Writing a chat application in Django 4.2 using async StreamingHttpResponse, Server-Sent Events and PostgreSQL LISTEN/NOTIFY

Hi y’all

I just wanted to plug my blog post about using the async capabilities of StreamingHttpResponse in Django 4.2 to stream Server-Sent Events and use PostgreSQLs LISTEN/NOTIFY as a way to broadcast events to be streamed.


Let me know what you think and if you can see any problems and/or good use cases for this kind of setup.



Thanks for posting this here @valberg! I think this is a super article! :star_struck:

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Thanks for sharing! I enjoyed the article.

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very useful for learning, thanks for sharing this!

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Hi @valberg, I think your issue regarding with cursor_factory should be fixed as of Fixed #34466 -- Reallowed setting cursor_factory in DATABASES["option… · django/django@73cbb37 · GitHub (still only in main) – well fixed in the sense that you can now again set cursor_factory in the settings yourself.

EDIT:// Actually this was backported to 4.2.1, the issue is that Django here simply doesn’t work with an AsyncCursor and probably will not in the forseeable future. Sorry for the noise.

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Yeah, I think that PR is the reason why the problem appears in 4.2.1.

The work-around is simple enough and just a small “annoyance”.

Hi Víðir!

Thank you for sharing this guide. I love the clever combination of HTMX, SSE, async and Postgres NOTIFY mechanism.

This solution & design can work great for a small number of people in the chat. But it may not work with say 10,000 online users.

Each online user requires an open connection to the database. Number of maximum connections depends on how beefy your postgres server is. For a basic instance it can be a 100 connections, for a beefy one maybe 5000.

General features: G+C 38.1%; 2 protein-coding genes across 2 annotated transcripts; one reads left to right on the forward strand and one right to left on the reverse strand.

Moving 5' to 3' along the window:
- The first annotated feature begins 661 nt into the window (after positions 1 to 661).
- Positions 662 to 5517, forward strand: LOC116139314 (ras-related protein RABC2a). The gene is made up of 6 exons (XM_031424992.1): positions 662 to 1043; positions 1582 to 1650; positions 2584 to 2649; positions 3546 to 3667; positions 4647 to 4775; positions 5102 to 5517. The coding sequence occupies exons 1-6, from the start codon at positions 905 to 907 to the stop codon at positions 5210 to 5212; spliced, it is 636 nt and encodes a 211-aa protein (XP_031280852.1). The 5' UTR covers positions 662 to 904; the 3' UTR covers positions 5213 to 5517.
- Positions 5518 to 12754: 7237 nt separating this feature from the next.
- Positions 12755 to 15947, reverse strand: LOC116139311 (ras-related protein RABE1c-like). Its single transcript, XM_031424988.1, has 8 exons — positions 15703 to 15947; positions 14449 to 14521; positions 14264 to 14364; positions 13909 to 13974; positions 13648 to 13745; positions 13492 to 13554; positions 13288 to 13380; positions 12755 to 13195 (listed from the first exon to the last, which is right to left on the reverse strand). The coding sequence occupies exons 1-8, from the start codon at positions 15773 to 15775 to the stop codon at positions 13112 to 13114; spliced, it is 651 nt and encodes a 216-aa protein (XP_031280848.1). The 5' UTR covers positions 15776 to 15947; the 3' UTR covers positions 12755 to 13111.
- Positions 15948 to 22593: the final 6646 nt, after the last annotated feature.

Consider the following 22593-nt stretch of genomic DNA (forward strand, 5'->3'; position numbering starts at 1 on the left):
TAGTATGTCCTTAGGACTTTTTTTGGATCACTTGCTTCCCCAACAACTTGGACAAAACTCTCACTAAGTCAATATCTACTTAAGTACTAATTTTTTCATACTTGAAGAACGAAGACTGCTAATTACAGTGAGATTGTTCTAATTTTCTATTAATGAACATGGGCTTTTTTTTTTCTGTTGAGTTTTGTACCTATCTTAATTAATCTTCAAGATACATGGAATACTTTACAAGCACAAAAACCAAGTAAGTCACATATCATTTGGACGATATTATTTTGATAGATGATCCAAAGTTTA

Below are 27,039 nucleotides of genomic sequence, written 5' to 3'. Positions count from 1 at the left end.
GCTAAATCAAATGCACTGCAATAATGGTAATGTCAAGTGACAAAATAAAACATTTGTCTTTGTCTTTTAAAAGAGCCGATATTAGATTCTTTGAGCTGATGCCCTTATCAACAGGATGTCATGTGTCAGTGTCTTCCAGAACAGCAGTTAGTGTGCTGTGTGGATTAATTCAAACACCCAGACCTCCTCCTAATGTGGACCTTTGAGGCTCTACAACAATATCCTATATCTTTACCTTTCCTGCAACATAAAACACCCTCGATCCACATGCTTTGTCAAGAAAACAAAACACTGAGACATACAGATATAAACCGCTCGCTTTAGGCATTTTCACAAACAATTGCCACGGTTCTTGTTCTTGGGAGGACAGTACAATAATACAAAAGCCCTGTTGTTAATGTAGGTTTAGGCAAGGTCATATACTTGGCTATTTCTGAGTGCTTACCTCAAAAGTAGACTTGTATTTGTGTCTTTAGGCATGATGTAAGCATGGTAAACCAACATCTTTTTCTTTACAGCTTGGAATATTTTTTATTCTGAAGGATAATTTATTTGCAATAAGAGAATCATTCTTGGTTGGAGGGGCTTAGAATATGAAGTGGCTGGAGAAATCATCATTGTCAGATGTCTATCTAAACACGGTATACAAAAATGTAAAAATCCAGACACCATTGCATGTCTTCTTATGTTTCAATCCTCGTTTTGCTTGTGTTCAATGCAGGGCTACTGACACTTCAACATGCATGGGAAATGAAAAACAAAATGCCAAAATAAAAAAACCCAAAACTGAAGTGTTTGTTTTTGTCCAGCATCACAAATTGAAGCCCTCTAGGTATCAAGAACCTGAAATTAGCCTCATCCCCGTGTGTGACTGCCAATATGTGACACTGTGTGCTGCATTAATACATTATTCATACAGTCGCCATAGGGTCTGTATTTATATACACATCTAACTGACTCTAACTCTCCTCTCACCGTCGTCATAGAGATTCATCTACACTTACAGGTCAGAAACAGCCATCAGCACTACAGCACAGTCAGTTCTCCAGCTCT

Best regards,

Hi @valberg ,
thank you, this post came exactly when i was looking for implementing such!

a question for you: when running in dev mode (runserver) and changing the code inline, the server restarts (by design) and then this mechanism crashes with:

Traceback (most recent call last):
  File "/usr/lib/python3.10/site-packages/django/core/handlers/exception.py", line 55, in inner
    response = get_response(request)
  File "/usr/lib/python3.10/site-packages/django/core/handlers/base.py", line 197, in _get_response
    response = wrapped_callback(request, *callback_args, **callback_kwargs)
  File "/usr/lib/python3.10/site-packages/asgiref/sync.py", line 250, in __call__
    loop_future = loop_executor.submit(
  File "/usr/lib/python3.10/concurrent/futures/thread.py", line 169, in submit
    raise RuntimeError('cannot schedule new futures after '
RuntimeError: cannot schedule new futures after interpreter shutdown

have you experienced that? any solution?

thank you again.

Yes it definitely would benefit with some way of pooling - when I get the time I’m going to investigate how to make it more performant (if that is even possible).

That is sadly not something I have encountered - if you figure out a solution let me know!

Pooling is always a good idea. It’s enabled by default in most of driver implementations IIRC. But won’t help since NOTIFY subscriptions are blocking. Perhaps some pubsub able platform like Redis could do the trick, but it’s a whole different story :slight_smile: Although that can be an overkill if one is good with <5k concurrent users.

I’m very shallow-knowledge in Django, but it’s always happen after I save code, in dev. So it’s probably the dev server restarting after the save would kill something that does not come back up automatically. I’m not sure if that wouls manifest in production because the is no save in production, I have not gotten there yet.